Monday, August 7, 2017

Treme: The Musical Heart of New Orleans


There's no going to New Orleans and ignoring the music. Why would you want to? The city is a vibrant combination of color, life, and sounds. This is a place where, if you can pull together a band and $50 for a license, you can have a parade for any reason. Seriously! If I lived there, I'd be finding all sorts of reasons to party. Sunny day? Let's have a parade. Feeling blue? Time for a parade to lift the spirits!
Old Satchmo himself - Louis Armstrong

But while many people associate New Orleans with jazz, there is so much more variety to the musical history of the Big Easy. It is the very heart of American music.

One of the best ways to learn about the musical history of New Orleans is to take a walking tour. French Quarter Phantoms does a fabulous musical tour of the Treme neighborhood. (We weren't paid to say that - we took a number of their tours and enjoyed every one.) Our group set out with our trusty guide Justin and a boombox of tunes for a neighborhood discovery that ranged from the drumbeats of the Congo to Marilyn Manson (yes - there's a New Orleans connection).

Obviously I encourage you all to take the tour so I'm not going to give away everything, but I will share a few of the highlights to hopefully whet your appetite.


So let's start with a little history about the Treme neighborhood. This beautiful collection of streets with the brightly colored houses is adjacent to the French Quarter. It is also the oldest African American neighborhood in the United States, and as such, has a rich history that encompasses civil rights, the arts, social change, and of course music. It was the earliest place where free people of color were able to buy and own property. The streets may have been quiet the afternoon of our tour, but at weekends they are filled with local musicians and residents.

Congo Square
Our tour began in Louis Armstrong Park, more specifically in Congo Square. Here, under the rules of the Code Noir observed by the French colonists, slaves met each Sunday. Their dances, rhythms, and songs, transported thousands of miles, provided inspiration for generations of future musicians.

The park is full of sculptures commemorating New Orleans music, but they might not all be what you expect. For example, the French Opera House Sculpture. While you might not put opera and New Orleans together, a magnificent opera house stood in the French Quarter from 1859 to 1919, when it was destroyed by fire.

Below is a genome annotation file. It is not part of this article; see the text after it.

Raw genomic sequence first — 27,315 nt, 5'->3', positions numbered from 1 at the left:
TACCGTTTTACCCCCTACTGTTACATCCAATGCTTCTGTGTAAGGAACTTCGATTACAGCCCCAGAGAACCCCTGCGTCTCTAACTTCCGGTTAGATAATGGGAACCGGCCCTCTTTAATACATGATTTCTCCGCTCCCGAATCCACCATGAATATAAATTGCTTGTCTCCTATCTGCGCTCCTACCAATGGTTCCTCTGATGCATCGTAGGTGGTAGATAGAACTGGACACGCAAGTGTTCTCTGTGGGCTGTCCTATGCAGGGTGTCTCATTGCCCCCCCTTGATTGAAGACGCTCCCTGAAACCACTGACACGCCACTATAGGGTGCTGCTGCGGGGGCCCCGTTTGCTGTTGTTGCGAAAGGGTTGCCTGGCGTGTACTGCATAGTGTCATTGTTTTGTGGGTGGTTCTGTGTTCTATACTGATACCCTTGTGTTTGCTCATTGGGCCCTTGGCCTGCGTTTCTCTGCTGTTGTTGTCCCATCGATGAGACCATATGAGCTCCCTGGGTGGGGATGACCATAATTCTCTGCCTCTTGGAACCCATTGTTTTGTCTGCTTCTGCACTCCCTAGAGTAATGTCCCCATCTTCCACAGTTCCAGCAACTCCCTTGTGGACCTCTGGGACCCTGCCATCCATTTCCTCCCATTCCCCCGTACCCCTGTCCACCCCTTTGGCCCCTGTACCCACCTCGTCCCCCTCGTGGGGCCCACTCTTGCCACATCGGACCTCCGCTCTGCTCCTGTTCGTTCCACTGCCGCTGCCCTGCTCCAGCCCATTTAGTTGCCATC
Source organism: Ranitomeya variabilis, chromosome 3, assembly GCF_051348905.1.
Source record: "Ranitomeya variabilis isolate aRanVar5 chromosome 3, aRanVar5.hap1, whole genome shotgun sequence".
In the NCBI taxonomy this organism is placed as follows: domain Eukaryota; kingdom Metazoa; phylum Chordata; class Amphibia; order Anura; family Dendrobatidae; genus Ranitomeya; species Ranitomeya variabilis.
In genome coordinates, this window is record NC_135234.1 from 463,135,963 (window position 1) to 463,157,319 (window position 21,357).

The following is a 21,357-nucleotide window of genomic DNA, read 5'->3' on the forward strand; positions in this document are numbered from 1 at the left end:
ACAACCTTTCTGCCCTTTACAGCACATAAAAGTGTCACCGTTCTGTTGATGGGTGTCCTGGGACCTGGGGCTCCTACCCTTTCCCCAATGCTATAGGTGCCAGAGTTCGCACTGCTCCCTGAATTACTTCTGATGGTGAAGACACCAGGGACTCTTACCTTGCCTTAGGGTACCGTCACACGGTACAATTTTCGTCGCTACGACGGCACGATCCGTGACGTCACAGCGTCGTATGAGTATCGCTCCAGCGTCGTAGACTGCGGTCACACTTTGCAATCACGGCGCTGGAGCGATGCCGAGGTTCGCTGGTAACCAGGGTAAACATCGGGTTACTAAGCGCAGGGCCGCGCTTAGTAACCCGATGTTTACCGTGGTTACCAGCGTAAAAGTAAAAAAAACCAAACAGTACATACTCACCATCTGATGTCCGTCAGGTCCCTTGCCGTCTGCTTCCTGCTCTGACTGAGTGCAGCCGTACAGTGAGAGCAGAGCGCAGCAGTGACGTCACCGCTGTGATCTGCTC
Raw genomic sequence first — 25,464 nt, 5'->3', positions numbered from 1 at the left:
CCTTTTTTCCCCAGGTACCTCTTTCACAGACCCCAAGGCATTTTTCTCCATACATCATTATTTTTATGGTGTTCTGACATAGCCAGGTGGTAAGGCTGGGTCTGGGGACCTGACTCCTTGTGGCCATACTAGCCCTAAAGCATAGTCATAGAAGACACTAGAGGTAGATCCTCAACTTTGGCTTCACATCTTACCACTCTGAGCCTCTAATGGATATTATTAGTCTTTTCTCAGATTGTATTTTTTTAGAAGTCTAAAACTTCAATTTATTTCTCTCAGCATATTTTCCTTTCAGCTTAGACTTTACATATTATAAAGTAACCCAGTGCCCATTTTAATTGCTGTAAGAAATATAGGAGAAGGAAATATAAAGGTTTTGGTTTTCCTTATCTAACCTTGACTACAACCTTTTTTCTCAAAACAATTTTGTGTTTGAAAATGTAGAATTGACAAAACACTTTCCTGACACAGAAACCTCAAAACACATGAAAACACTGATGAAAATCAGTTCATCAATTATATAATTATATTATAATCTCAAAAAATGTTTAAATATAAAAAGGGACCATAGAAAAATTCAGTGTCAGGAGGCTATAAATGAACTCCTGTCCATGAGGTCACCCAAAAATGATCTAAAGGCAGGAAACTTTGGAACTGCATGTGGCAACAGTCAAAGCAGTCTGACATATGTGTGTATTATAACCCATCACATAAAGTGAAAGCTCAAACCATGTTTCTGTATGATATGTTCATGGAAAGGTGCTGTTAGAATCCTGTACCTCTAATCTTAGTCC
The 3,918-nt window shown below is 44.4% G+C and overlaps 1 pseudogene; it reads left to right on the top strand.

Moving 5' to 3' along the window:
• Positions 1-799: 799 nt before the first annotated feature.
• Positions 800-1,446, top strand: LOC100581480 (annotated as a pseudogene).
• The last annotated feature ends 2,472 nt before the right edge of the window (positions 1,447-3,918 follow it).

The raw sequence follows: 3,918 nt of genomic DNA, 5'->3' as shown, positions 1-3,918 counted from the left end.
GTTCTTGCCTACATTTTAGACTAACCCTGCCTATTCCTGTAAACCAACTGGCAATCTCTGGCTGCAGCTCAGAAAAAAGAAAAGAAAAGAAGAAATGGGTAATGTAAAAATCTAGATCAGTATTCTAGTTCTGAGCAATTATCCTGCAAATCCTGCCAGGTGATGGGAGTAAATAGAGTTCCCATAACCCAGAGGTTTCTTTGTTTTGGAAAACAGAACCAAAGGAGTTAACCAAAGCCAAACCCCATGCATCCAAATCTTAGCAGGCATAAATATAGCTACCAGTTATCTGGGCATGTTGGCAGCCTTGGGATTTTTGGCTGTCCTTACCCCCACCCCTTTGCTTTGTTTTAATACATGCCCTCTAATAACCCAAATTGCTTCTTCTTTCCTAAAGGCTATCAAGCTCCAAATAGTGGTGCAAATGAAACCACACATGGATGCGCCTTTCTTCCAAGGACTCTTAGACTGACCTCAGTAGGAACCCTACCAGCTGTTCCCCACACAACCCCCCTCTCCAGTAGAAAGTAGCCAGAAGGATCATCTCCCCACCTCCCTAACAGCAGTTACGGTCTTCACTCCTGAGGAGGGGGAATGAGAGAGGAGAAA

French Opera House Sculpture


Nearby, you can also see statues of Charles Buddy Bolden, Big Chief Tootie, and the park's namesake, Louis Armstrong.

As we learned from Justin, after the Civil War, many musicians found themselves back in New Orleans. They would take the military marches and add the drum rhythms handed down from Africa and the West Indies. Jazz was born. Although opinions differ as to exactly who started it and when. Some will say Buddy Bolden in 1895. Others will claim it developed later. In reality, there wasn't just one person on one day. Jazz formed from an amalgamation of styles, instruments, traditions, and creative souls.

Buddy Bolden
There is so much more I could write about this - about the Second Line, about how music continues to evolve to this day in New Orleans with groups such as the Rebirth Brass Band, about how trumpets continue to sound around the city in a seemingly never-ending stream of music festivals, and about how artists in so many other genres come to Treme in search of inspiration. And that doesn't even get to the local hip hop and metal scenes.

But as much as I could talk about it, the best way to experience it is to visit New Orleans. Take a guided tour through Louis Armstrong Park and Treme. Hear the stories. Hear the sounds. It may sound corny, but this city is ALIVE with rhythms and tunes, and all have a story to tell.

Passebon Cottage in Treme, built in 1843, is being renovated to be part of an expanded African-American Museum


In case you can't tell, I sort of fell in love with New Orleans, especially Treme!






Friday, August 4, 2017

Budget Friendly Vacationing in the Big Easy

Photo by Didier Moise

We finally did it! We made it to New Orleans for a vacation.

Ordinarily that might not sound like a big deal, but we had started to think we might be a jinx upon the place. We had first talked about visiting years ago... and then Katrina happened. A few years later, we raised the topic again... and cue another major hurricane. And so on. Until we figured it might just not be in our destiny.

But earlier this year, I was chatting to a bunch of people in Louisiana for several Group Travel Leader pieces I was writing. Maybe it was time to go for real.

Despite the naysayers, we picked a week in July and off we went. And we had a blast. It was not overly expensive either.


Over the next few posts, I'll be sharing some of our adventures in New Orleans and the surrounding area - walking tours, the food, the swamps, the food, the French Quarter... and did I mention the food? I am now obsessed with making every type of gumbo I an find a recipe for.

But to start off, I want to share a few tips that came in useful for us in keeping our vacation very budget friendly. I haven't been paid by anyone to say nice things, nor did we receive any freebies. These are simply a few of the ways we enjoyed our break without breaking the bank.

There's always a reason for a parade in New Orleans!

When you go.

So I mentioned the naysayers. That's because some people felt it incredibly necessary to tell us what a miserable time we would have in Louisiana in July. That we would be entering a unbearably hot and humid swamp of mosquitoes. 

It was actually pretty nice weather. In fact, the air temps were hotter in Lexington while we were gone than they were in NOLA. Sure the humidity bumped it up, but it was no different to if we'd stayed in Kentucky, and definitely cooler than our trip to Death Valley a few years ago! 

Ah but it's a different kind of heat. Different to the dry desert heat, but not to the humidity we'd been having in Kentucky. The weather was hot but pleasant and definitely not so uncomfortable that we could not enjoy our time outside. As for the mosquitoes - not a problem in the city. I got bitten a few times when we went out to the swampier areas, but repellent kept most of them away.